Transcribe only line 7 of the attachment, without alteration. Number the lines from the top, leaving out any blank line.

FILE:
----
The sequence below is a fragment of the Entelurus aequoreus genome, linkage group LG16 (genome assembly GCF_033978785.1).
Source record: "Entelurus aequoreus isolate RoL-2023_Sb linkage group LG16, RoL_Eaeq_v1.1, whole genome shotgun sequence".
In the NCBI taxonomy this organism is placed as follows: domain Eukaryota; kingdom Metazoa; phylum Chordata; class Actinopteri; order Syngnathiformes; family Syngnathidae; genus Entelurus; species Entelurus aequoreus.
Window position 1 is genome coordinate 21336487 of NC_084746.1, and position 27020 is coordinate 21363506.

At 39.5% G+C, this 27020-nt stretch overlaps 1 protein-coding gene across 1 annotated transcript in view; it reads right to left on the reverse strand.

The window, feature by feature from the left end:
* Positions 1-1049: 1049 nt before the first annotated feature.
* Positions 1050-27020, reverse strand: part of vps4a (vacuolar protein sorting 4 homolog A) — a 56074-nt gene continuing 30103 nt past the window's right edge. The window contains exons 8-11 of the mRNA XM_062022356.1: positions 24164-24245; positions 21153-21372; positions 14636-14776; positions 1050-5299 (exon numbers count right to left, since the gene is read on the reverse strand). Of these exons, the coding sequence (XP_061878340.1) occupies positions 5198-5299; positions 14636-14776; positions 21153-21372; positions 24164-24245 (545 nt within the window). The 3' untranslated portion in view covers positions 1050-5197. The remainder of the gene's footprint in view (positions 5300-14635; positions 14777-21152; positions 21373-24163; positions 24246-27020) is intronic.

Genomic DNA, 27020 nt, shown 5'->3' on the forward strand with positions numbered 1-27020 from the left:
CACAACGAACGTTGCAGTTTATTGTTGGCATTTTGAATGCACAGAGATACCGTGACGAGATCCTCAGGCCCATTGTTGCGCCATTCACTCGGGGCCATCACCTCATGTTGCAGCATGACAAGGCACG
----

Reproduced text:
* Positions 1-1049: 1049 nt before the first annotated feature.